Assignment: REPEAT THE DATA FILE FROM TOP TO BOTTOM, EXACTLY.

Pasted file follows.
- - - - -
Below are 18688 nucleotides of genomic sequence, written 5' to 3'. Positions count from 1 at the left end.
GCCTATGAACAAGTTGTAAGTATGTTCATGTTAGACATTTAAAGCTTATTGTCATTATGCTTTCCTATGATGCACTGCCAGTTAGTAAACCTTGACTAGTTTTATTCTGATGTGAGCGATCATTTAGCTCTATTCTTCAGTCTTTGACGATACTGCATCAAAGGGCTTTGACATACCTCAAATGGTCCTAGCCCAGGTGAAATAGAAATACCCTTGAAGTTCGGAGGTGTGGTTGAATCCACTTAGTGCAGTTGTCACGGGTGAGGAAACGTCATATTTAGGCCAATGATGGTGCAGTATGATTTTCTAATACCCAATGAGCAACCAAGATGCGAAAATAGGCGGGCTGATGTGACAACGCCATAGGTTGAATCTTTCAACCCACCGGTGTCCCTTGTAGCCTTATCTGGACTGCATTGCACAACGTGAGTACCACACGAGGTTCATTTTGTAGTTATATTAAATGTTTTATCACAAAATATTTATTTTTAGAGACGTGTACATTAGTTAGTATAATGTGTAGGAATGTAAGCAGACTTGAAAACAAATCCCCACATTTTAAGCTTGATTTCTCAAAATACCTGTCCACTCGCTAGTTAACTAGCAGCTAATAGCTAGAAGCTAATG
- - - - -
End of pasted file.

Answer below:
Below are 18688 nucleotides of genomic sequence, written 5' to 3'. Positions count from 1 at the left end.
GCCTATGAACAAGTTGTAAGTATGTTCATGTTAGACATTTAAAGCTTATTGTCATTATGCTTTCCTATGATGCACTGCCAGTTAGTAAACCTTGACTAGTTTTATTCTGATGTGAGCGATCATTTAGCTCTATTCTTCAGTCTTTGACGATACTGCATCAAAGGGCTTTGACATACCTCAAATGGTCCTAGCCCAGGTGAAATAGAAATACCCTTGAAGTTCGGAGGTGTGGTTGAATCCACTTAGTGCAGTTGTCACGGGTGAGGAAACGTCATATTTAGGCCAATGATGGTGCAGTATGATTTTCTAATACCCAATGAGCAACCAAGATGCGAAAATAGGCGGGCTGATGTGACAACGCCATAGGTTGAATCTTTCAACCCACCGGTGTCCCTTGTAGCCTTATCTGGACTGCATTGCACAACGTGAGTACCACACGAGGTTCATTTTGTAGTTATATTAAATGTTTTATCACAAAATATTTATTTTTAGAGACGTGTACATTAGTTAGTATAATGTGTAGGAATGTAAGCAGACTTGAAAACAAATCCCCACATTTTAAGCTTGATTTCTCAAAATACCTGTCCACTCGCTAGTTAACTAGCAGCTAATAGCTAGAAGCTAATG